Felix Auger-Aliassime and Denis Shapovalov fulfilled a childhood dream on Sunday as they sealed tennis history for Canada with a first Davis Cup title by beating Australia 2-0 in Malaga.
World number six Auger-Aliassime eased past Alex De Minaur 6-3, 6-4 to give Canada the trophy in Sunday’s final at the expense of 28-time winners Australia.
Earlier Shapovalov had given Canada, beaten finalists in 2019 to Spain, the first point with a 6-2, 6-4 win over Thanasi Kokkinakis.
“The emotions are tough to describe,” said 22-year-old Auger-Aliassime.
“Denis and I grew up together dreaming of these types of stage, dreaming of winning the Davis Cup. It’s a great moment for myself and for the country.”
De Minaur, ranked 24, paid for failing to convert any of his eight break points, hitting just five winners as Australia played their first Davis Cup final since 2003. Auger-Aliassime relied on his consistent serve with six aces and solid baseline play.
Shapovalov meanwhile was fuelled by his desire for a first singles win this week.
“Two tough losses this week and I’m very happy with the way I played today to get the win,” said the 23-year-old.
“It helped me being in the final before. Last time it was all kind of new, we were relieved just to be there but today we’re very much going for the trophy.”
The 18th-ranked Canadian had been out of sorts in a semi-final defeat to Italy on Saturday but hit back against Kokkinakis with 23 winners to the Australian’s five.
Shapovalov raced to a 4-0 lead after quarter of an hour in Malaga, sealing the first set with his ninth winner after half an hour.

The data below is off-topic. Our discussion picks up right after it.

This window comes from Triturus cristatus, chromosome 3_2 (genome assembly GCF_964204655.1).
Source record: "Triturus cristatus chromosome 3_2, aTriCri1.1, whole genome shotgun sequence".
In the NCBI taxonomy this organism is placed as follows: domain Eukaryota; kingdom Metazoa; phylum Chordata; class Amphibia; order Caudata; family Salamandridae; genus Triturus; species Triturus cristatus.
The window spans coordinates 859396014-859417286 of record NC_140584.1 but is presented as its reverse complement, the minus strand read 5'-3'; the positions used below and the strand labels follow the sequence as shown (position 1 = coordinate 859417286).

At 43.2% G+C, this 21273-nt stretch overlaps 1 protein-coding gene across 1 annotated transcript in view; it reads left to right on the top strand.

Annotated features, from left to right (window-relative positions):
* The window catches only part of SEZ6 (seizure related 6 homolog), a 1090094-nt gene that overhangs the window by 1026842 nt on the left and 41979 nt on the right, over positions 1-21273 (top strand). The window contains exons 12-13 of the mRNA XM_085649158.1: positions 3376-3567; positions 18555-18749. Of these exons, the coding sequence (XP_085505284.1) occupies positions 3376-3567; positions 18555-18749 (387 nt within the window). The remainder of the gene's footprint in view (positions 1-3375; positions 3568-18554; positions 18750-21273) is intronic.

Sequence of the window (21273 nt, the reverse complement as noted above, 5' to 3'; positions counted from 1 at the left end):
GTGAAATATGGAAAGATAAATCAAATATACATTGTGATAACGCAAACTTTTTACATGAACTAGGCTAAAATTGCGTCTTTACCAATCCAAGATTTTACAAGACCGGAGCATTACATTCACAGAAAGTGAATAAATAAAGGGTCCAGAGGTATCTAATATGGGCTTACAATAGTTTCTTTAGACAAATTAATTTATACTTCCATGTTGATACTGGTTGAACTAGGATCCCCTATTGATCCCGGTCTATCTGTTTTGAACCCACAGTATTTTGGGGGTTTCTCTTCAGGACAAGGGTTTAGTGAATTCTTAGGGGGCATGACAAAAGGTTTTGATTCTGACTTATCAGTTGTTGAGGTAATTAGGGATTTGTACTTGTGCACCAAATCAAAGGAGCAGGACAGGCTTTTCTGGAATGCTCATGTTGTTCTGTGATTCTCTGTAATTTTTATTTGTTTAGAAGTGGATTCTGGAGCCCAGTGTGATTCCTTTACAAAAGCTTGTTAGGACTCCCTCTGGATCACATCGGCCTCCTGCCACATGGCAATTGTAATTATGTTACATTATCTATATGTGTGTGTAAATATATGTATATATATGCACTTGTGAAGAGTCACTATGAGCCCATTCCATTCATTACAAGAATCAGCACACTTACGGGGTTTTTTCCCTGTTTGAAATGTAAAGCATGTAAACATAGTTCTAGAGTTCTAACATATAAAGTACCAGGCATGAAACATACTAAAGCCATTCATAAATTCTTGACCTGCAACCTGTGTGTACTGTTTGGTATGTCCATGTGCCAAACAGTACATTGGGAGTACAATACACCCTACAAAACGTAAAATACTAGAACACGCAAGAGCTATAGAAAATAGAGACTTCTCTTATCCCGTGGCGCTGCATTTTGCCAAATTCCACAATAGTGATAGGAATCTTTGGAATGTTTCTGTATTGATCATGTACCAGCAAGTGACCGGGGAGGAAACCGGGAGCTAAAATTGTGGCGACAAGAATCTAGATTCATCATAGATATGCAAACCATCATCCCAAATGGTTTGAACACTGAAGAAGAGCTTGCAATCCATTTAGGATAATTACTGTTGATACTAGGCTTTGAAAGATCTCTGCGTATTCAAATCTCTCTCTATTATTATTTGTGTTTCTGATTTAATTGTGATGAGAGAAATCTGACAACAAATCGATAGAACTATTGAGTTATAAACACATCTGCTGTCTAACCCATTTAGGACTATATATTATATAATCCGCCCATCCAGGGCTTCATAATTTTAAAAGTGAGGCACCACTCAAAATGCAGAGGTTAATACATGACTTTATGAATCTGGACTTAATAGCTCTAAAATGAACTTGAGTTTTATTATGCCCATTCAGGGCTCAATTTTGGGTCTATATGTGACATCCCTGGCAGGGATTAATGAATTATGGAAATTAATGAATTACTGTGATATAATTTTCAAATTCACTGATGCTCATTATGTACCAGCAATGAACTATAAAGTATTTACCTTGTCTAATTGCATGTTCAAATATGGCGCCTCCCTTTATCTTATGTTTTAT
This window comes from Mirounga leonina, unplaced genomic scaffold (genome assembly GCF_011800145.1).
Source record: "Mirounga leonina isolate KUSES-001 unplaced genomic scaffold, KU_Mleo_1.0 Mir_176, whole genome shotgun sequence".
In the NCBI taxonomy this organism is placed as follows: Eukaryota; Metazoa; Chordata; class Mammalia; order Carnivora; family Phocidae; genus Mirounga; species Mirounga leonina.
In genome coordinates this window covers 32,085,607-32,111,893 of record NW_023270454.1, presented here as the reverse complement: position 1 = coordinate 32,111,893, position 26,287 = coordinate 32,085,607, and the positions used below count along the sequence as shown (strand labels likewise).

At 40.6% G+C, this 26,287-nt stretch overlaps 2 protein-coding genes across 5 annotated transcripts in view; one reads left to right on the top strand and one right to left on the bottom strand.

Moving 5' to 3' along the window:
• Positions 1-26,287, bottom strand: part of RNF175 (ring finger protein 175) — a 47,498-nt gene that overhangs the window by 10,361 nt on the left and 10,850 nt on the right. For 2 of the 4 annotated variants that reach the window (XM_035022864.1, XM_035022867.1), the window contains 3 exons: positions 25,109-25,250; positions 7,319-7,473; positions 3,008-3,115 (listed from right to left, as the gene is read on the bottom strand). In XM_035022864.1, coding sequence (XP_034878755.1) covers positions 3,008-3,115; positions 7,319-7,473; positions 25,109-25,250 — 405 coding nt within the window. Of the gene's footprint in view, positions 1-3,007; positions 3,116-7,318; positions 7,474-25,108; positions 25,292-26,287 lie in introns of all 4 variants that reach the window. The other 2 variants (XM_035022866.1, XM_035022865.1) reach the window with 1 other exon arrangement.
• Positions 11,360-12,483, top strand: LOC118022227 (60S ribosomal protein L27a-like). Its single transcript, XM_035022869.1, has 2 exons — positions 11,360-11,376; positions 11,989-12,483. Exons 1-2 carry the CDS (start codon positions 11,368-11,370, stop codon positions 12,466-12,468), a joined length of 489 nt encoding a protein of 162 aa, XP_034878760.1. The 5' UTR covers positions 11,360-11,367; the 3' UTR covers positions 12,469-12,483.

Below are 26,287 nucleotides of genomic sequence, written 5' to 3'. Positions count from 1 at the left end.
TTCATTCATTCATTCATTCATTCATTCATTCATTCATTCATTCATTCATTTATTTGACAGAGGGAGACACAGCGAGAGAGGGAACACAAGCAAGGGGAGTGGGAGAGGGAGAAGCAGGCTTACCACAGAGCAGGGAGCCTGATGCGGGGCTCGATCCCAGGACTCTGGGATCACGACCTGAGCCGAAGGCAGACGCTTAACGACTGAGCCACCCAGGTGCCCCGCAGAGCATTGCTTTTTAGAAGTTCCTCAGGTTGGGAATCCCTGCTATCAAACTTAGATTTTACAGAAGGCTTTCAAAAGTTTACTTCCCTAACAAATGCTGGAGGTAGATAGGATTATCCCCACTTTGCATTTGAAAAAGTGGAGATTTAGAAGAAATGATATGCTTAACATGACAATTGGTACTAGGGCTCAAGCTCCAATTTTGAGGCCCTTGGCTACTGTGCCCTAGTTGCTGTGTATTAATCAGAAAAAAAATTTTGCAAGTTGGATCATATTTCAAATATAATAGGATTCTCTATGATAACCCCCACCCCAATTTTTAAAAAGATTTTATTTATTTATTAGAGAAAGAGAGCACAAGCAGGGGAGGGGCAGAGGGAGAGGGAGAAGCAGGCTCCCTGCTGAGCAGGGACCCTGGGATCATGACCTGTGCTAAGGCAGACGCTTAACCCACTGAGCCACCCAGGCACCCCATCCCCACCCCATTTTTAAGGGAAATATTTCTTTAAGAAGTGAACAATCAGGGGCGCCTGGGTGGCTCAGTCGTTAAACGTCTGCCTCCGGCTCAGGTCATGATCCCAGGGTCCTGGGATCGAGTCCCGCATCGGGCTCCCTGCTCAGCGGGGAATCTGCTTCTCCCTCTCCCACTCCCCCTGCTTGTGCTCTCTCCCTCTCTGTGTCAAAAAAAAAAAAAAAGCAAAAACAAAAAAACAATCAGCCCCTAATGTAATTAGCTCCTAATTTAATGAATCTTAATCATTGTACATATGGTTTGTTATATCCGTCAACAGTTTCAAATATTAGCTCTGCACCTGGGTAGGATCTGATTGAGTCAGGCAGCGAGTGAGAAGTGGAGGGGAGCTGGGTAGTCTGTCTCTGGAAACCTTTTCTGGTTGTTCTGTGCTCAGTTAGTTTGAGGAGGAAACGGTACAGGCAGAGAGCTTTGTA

The Canadian staved off three break points in the fourth game of the second set.
Kokkinakis dug in to convert his first break point of four when Shapovalov was serving for the match and held serve but the Canadian was not to be denied sealing victory on his second match point.
“It was tough to lose in 2019, it was an empty feeling and we wanted it badly this time, said Shapovalov.
Canada had come a long way since they were eliminated in qualifying by the Netherlands back in March before being handed a wild card into the finals after the exclusion of Russia and Belarus following the invasion of Ukraine.
Canada then finished second in Group B behind Spain in September, before eliminating Germany in the quarter-finals (2-1) and Italy in the semi-finals (2-1) earlier this week.
On Sunday, Canada’s 2-0 unassailable lead meant that the final doubles rubber did not need to be played.
“We’ve been dreaming about this for several years,” said 32-year-old doubles specialist Vasek Pospisil.
“To be here as world champions I’m speechless. These guys are not kids any more. They’ve been crushing it. You can’t win this event without tremendous team chemistry.”
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